retirement savings
Money Matters

Five Ways to Start Preparing for Retirement

The “Greatest Generation” experienced the burgeoning of government and corporate pension and health-care plans post-World War II, but baby boomers and later generations are facing the severe compromise of those benefits.

While thousands of boomers reach retirement age every day, they will continue to take on more responsibility for providing income for their essential living expenses, such as housing, food and health care, says Marc Sarner, president of Wake Up Financial and Insurance Services Inc. (www.wakeupretirement.net).

“The changing landscape of retirement financing has the vast majority of baby boomers concerned, yet millions fail to ever meet with a professional to review their portfolio,” he says. “I would recommend reviewing your plan immediately – preferably with a professional.”

Sarner suggests five areas to keep in mind while reconsidering your retirement plan.

  • The length of your life. In 1935, when the Social Security Act was passed, 65-year old beneficiaries received payouts for an average of 12 to 15 years. Now, however, a couple aged 65 has a 70 percent chance that at least one of them will live to 85 – which can mean providing for 20 years or more of income once you qualify for Social Security benefits. More importantly, Social Security is not intended to be a retiree’s sole form of income.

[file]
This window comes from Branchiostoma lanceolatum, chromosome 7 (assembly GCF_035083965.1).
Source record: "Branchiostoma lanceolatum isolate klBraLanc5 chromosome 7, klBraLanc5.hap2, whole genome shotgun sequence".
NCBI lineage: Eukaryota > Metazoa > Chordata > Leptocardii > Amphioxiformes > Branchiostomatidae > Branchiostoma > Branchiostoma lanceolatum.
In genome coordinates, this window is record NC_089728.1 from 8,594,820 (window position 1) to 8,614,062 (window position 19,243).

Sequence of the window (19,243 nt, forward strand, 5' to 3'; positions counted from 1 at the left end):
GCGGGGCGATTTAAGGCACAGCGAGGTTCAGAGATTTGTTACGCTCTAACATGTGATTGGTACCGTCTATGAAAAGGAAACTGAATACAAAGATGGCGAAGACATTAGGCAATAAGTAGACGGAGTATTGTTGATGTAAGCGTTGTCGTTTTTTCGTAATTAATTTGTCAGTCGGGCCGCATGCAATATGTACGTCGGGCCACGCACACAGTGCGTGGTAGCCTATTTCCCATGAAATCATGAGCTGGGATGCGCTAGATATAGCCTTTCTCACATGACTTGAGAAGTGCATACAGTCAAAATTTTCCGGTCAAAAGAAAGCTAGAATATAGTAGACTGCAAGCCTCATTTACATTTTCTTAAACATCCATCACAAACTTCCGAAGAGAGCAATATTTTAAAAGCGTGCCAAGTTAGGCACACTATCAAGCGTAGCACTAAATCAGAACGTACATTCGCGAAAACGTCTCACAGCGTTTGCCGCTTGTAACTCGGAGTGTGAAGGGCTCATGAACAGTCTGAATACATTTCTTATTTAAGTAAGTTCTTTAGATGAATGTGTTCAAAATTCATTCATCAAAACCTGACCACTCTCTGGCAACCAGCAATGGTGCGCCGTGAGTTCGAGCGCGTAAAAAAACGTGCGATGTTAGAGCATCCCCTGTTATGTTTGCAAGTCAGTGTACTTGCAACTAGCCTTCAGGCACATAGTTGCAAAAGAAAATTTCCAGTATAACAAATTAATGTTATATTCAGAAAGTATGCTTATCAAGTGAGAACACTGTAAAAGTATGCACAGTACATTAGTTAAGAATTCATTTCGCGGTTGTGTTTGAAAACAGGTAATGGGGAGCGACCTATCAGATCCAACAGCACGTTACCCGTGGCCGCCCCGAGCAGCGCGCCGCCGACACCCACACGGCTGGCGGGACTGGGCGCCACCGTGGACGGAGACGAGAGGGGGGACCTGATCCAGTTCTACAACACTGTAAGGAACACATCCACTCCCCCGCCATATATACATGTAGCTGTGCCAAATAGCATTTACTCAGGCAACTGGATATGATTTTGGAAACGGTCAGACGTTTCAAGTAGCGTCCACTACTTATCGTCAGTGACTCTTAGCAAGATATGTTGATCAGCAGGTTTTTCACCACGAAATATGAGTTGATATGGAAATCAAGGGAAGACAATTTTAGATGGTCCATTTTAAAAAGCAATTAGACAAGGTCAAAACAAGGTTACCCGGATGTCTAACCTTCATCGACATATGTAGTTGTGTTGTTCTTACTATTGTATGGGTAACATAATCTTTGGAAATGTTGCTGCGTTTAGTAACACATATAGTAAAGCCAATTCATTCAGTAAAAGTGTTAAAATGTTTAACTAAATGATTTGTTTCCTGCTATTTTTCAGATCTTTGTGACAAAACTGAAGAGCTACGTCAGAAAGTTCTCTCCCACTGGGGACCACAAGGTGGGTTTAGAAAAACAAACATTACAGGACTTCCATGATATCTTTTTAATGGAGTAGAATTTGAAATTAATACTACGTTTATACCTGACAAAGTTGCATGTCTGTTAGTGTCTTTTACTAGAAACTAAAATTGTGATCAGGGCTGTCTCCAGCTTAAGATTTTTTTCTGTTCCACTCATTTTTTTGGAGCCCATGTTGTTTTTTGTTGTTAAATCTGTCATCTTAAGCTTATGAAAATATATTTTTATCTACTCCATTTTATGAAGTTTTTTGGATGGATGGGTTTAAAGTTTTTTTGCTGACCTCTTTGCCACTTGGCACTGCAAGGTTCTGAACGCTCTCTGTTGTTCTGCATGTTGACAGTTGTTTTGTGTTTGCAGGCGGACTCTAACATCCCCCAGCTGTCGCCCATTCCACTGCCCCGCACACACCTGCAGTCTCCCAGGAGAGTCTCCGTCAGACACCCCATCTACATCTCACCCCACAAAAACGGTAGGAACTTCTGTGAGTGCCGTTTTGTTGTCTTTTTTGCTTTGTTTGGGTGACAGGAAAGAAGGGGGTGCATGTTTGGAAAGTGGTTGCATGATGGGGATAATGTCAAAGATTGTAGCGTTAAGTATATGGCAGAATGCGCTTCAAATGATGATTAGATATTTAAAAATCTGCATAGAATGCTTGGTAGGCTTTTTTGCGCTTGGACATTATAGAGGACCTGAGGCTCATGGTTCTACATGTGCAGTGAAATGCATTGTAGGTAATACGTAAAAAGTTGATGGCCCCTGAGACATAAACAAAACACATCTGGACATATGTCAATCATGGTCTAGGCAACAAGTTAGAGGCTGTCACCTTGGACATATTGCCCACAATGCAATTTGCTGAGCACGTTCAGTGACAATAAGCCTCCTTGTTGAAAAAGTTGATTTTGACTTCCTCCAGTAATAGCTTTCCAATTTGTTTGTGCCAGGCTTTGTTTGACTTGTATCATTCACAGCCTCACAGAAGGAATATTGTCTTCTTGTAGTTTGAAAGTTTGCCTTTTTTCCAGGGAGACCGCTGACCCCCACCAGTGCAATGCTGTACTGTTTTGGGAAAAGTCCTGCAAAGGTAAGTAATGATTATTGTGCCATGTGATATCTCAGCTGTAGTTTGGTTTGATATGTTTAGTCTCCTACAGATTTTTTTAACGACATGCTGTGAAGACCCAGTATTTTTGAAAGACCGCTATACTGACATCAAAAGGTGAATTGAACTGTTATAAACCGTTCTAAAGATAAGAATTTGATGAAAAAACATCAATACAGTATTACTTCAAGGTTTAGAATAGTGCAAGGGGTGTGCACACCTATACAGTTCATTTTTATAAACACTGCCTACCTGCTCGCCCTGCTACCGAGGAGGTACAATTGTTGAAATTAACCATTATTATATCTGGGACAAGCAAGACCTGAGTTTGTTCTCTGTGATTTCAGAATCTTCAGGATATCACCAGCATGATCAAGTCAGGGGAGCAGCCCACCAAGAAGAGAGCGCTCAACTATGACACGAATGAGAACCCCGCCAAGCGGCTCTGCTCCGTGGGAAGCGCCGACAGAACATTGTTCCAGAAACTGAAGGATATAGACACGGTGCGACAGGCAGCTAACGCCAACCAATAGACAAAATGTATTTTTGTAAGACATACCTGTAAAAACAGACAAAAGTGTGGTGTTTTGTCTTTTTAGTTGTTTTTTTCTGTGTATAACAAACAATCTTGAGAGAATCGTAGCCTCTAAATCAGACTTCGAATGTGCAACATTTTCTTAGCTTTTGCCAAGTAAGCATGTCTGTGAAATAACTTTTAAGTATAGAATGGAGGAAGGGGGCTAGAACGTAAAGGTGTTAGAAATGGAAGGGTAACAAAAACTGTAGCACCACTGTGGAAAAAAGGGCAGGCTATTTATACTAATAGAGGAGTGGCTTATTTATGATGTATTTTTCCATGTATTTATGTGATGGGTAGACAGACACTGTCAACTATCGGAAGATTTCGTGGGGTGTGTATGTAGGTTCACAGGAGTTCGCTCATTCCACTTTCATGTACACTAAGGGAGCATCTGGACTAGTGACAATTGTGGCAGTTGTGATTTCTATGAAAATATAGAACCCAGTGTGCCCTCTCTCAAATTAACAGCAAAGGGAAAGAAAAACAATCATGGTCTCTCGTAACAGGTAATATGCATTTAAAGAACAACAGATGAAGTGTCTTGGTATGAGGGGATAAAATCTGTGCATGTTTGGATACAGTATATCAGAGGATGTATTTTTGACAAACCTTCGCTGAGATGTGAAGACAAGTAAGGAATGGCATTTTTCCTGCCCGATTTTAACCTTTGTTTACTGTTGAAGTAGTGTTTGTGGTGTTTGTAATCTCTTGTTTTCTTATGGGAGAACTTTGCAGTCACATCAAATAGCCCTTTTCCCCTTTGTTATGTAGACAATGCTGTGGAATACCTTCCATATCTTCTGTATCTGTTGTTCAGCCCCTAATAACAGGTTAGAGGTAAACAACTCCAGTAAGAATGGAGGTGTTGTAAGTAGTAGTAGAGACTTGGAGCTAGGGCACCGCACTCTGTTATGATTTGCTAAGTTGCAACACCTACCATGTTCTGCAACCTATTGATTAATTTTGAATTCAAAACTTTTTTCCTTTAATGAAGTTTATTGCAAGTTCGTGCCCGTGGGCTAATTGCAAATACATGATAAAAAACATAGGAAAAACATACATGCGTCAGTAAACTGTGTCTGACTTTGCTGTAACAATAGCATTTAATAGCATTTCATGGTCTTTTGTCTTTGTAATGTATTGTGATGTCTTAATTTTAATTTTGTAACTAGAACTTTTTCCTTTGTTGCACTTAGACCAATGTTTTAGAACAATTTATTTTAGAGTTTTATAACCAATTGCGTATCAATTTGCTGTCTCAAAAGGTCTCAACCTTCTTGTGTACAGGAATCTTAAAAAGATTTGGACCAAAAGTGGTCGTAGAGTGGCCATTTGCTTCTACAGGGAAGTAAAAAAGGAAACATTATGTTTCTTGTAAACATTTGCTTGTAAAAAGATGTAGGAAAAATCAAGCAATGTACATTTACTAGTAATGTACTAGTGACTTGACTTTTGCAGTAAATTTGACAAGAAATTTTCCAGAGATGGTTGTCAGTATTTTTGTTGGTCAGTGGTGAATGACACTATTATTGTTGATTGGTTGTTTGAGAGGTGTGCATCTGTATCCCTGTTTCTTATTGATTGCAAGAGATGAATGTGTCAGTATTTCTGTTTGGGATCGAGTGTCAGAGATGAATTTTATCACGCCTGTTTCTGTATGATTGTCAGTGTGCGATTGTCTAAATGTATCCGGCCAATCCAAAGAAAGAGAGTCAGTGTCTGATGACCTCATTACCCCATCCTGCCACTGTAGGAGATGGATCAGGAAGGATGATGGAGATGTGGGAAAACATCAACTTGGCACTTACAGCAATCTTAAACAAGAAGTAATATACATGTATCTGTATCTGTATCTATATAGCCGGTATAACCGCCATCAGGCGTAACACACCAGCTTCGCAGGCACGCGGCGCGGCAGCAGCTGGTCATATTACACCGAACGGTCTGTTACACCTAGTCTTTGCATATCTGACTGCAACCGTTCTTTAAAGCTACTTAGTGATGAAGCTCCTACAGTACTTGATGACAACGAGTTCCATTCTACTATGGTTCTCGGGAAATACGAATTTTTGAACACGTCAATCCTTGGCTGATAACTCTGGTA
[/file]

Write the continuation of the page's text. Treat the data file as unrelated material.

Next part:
• Health care expenses may increase. The longer you live, the more likely you’ll experience chronic health conditions such as diabetes, arthritis and/or heart disease, according to the Centers for Disease Control and Prevention. And as we all know, health care can be expensive. In 2011, 74 percent of American employees had not considered a plan to cover health care expenses in retirement, according to a survey by Sun Life Financial Unretirement.
  • Planning for long-term care assistance. With a longer life comes the greater likelihood of needing assisted living or long-term care. For a couple, this kind of care can be costly and is important to consider when developing a long-term care strategy. Medicare pays for acute care, not long-term residency. Medicaid pays for long-term care, but requires that you “spend down” your assets before coverage kicks in. Individuals who delay buying long-term coverage may be considered high risk and may be denied coverage or charged higher premiums.
  • Better understanding of Social Security benefits. The age in which you elect to receive Social Security benefits may be the most important factor in this area. Delaying benefits as long as you can will increase the monthly amount you receive. However, spousal benefits may factor into your retirement in a big way. Once you reach full retirement age, you may claim either your own benefit or a derivative (up to 50 percent) of your spouse’s benefit – whichever is higher. When it comes to Social Security benefits for spouses, the determining factors are the length of marriage, work history and the age of both spouses.
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